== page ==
# Surgery obstruction

In mathematics, specifically in surgery theory, the surgery obstructions define a map $\theta \colon {\mathcal {N}}(X)\to L_{n}(\pi _{1}(X))$ from the normal invariants to the L-groups which is in the first instance a set-theoretic map (that means not necessarily a homomorphism) with the following property when $n\geq 5$ :

## Sketch of the definition

The surgery obstruction of a degree-one normal map has a relatively complicated definition.

2. If $n=2k+1$ the definition is more complicated. Instead of a quadratic form one obtains from the geometry a quadratic formation, which is a kind of automorphism of quadratic forms. Such a thing defines an element in the odd-dimensional L-group $L_{n}(\pi _{1}(X))$ .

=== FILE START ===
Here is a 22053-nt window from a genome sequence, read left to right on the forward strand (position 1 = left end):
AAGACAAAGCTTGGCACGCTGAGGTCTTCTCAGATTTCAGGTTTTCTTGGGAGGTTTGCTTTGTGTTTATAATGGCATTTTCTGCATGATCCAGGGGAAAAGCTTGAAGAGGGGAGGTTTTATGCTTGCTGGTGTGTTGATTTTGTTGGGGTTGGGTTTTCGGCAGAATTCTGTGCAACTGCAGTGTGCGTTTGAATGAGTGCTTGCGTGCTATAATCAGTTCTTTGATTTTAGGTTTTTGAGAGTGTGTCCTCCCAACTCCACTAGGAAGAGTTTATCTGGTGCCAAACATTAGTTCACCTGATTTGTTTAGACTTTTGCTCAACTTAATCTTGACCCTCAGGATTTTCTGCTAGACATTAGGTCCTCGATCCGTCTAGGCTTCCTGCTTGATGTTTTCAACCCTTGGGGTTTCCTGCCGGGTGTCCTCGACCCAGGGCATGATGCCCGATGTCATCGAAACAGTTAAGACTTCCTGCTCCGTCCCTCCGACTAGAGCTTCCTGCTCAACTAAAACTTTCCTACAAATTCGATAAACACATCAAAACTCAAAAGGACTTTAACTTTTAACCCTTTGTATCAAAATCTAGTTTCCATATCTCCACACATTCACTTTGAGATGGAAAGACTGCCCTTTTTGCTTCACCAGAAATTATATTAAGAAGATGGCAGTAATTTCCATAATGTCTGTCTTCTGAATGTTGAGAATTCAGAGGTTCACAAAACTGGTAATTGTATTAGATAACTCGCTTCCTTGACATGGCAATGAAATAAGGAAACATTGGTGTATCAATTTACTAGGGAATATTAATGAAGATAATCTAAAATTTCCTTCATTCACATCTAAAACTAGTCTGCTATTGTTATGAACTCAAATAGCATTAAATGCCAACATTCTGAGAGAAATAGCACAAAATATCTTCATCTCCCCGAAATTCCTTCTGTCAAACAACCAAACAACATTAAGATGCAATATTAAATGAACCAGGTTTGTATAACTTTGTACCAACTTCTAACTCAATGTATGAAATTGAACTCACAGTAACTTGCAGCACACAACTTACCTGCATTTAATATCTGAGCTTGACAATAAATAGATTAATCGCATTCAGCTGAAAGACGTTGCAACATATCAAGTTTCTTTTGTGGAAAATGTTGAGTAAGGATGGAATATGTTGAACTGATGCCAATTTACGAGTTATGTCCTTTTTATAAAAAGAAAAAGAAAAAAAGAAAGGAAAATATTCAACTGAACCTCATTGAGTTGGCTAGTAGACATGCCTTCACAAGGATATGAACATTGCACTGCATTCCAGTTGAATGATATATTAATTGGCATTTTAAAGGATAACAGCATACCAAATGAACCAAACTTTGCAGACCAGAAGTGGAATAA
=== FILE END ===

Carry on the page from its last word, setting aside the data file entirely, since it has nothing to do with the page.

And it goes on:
Geometrically the reason why this is not always possible is that performing surgery in the middle dimension to kill an element in $K_{k}({\tilde {M}})$ possibly creates an element in $K_{k-1}({\tilde {M}})$ when $n=2k$ or in $K_{k}({\tilde {M}})$ when $n=2k+1$ . So this possibly destroys what has already been achieved. However, if $\theta (f,b)$ is zero, surgeries can be arranged in such a way that this does not happen.

## Example

In the simply connected case the following happens.

If $n=4l$ then the surgery obstruction can be calculated as the difference of the signatures of M and X.

If $n=4l+2$ then the surgery obstruction is the Arf-invariant of the associated kernel quadratic form over $\mathbb {Z} _{2}$ .